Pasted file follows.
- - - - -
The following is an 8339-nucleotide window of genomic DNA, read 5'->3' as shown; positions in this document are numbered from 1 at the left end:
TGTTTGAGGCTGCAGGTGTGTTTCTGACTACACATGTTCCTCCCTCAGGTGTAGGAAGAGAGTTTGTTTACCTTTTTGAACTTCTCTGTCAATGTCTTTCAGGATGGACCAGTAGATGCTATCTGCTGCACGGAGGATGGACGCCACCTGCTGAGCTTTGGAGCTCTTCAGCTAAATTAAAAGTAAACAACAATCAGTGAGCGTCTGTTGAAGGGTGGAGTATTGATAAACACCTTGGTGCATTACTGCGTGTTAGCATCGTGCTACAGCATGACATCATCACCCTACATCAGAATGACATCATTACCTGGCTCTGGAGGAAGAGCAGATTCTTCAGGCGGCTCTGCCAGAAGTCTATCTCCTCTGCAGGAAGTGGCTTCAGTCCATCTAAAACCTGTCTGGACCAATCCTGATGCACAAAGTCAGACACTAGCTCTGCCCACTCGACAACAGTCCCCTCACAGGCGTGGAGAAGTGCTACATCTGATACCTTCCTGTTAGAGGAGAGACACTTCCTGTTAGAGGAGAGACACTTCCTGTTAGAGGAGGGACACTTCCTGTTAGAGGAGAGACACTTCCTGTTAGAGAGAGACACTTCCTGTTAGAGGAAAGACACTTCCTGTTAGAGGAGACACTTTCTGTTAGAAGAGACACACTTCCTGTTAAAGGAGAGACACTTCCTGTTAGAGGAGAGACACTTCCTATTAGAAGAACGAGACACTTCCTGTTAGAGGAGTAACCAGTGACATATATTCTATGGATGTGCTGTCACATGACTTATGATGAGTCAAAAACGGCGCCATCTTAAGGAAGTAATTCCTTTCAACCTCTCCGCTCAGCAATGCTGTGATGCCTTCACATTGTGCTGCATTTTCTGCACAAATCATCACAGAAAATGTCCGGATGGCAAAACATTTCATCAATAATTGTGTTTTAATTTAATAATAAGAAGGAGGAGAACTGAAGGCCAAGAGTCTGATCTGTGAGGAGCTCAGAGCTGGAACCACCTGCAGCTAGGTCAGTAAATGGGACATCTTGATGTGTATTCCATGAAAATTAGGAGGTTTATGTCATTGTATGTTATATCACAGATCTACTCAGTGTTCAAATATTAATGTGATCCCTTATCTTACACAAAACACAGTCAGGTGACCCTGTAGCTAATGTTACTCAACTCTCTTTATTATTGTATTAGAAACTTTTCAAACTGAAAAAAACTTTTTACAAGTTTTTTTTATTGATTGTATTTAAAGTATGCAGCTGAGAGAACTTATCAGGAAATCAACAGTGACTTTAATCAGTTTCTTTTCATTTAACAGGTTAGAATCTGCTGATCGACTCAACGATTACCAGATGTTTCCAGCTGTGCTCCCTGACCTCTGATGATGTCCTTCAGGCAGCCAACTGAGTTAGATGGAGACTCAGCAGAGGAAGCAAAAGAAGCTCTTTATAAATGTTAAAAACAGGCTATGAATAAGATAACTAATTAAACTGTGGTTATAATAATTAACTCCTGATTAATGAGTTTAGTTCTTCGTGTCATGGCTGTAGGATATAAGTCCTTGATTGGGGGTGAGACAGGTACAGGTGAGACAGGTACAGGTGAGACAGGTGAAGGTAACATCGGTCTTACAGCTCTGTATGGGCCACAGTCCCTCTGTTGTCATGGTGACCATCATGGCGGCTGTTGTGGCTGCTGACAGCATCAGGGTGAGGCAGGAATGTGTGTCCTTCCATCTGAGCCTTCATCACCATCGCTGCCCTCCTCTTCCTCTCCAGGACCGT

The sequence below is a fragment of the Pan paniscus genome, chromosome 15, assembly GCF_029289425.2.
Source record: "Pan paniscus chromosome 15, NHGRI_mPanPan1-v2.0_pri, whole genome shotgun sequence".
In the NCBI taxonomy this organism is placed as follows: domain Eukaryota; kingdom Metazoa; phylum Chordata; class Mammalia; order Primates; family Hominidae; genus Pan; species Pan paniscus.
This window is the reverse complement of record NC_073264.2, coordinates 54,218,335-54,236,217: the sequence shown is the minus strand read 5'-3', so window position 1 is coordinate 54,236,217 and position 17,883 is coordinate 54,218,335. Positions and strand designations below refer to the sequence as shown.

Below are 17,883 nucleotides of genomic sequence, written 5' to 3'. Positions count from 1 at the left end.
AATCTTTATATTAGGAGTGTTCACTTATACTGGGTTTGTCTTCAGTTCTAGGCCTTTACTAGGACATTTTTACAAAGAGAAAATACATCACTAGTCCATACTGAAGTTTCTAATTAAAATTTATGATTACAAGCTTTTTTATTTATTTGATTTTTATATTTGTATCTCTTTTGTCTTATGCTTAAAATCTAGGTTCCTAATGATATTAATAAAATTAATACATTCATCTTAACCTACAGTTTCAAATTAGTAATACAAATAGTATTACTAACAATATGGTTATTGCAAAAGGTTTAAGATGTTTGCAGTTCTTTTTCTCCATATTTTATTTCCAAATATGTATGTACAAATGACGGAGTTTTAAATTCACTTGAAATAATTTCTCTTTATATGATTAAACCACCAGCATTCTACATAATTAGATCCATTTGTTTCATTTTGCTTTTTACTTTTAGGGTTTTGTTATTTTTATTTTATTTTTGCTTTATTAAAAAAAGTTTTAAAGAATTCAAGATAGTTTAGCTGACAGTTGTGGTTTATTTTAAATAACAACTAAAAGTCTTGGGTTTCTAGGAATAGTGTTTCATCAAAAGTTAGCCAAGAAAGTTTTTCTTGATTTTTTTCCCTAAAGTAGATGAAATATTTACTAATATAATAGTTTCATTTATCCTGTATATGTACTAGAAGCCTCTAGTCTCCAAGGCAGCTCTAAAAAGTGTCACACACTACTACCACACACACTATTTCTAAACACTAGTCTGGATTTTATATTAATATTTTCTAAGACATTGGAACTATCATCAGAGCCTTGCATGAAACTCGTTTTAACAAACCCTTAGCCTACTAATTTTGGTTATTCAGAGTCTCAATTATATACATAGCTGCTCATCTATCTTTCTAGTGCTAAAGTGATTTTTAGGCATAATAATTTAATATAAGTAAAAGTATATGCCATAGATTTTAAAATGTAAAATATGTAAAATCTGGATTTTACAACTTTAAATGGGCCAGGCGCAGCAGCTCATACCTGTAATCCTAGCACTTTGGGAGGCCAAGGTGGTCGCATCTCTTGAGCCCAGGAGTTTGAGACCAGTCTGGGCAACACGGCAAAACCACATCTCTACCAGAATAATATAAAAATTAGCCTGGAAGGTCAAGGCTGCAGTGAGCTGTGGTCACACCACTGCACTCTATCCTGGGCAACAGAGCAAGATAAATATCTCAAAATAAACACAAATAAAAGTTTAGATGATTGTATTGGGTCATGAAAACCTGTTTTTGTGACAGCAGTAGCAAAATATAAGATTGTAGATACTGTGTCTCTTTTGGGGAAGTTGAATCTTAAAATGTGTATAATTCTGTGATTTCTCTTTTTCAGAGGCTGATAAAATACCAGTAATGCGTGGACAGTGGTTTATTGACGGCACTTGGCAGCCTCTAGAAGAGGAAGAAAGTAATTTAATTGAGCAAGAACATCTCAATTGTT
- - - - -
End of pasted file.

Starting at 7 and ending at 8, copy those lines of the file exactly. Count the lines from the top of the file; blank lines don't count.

Below are 17,883 nucleotides of genomic sequence, written 5' to 3'. Positions count from 1 at the left end.
AATCTTTATATTAGGAGTGTTCACTTATACTGGGTTTGTCTTCAGTTCTAGGCCTTTACTAGGACATTTTTACAAAGAGAAAATACATCACTAGTCCATACTGAAGTTTCTAATTAAAATTTATGATTACAAGCTTTTTTATTTATTTGATTTTTATATTTGTATCTCTTTTGTCTTATGCTTAAAATCTAGGTTCCTAATGATATTAATAAAATTAATACATTCATCTTAACCTACAGTTTCAAATTAGTAATACAAATAGTATTACTAACAATATGGTTATTGCAAAAGGTTTAAGATGTTTGCAGTTCTTTTTCTCCATATTTTATTTCCAAATATGTATGTACAAATGACGGAGTTTTAAATTCACTTGAAATAATTTCTCTTTATATGATTAAACCACCAGCATTCTACATAATTAGATCCATTTGTTTCATTTTGCTTTTTACTTTTAGGGTTTTGTTATTTTTATTTTATTTTTGCTTTATTAAAAAAAGTTTTAAAGAATTCAAGATAGTTTAGCTGACAGTTGTGGTTTATTTTAAATAACAACTAAAAGTCTTGGGTTTCTAGGAATAGTGTTTCATCAAAAGTTAGCCAAGAAAGTTTTTCTTGATTTTTTTCCCTAAAGTAGATGAAATATTTACTAATATAATAGTTTCATTTATCCTGTATATGTACTAGAAGCCTCTAGTCTCCAAGGCAGCTCTAAAAAGTGTCACACACTACTACCACACACACTATTTCTAAACACTAGTCTGGATTTTATATTAATATTTTCTAAGACATTGGAACTATCATCAGAGCCTTGCATGAAACTCGTTTTAACAAACCCTTAGCCTACTAATTTTGGTTATTCAGAGTCTCAATTATATACATAGCTGCTCATCTATCTTTCTAGTGCTAAAGTGATTTTTAGGCATAATAATTTAATATAAGTAAAAGTATATGCCATAGATTTTAAAATGTAAAATATGTAAAATCTGGATTTTACAACTTTAAATGGGCCAGGCGCAGCAGCTCATACCTGTAATCCTAGCACTTTGGGAGGCCAAGGTGGTCGCATCTCTTGAGCCCAGGAGTTTGAGACCAGTCTGGGCAACACGGCAAAACCACATCTCTACCAGAATAATATAAAAATTAGCCTGGAAGGTCAAGGCTGCAGTGAGCTGTGGTCACACCACTGCACTCTATCCTGGGCAACAGAGCAAGATAAATATCTCAAAATAAACACAAATAAAAGTTTAGATGATTGTATTGGGTCATGAAAACCTGTTTTTGTGACAGCAGTAGCAAAATATAAGATTGTAGATACTGTGTCTCTTTTGGGGAAGTTGAATCTTAAAATGTGTATAATTCTGTGATTTCTCTTTTTCAGAGGCTGATAAAATACCAGTAATGCGTGGACAGTGGTTTATTGACGGCACTTGGCAGCCTCTAGAAGAGGAAGAAAGTAATTTAATTGAGCAAGAACATCTCAATTGTT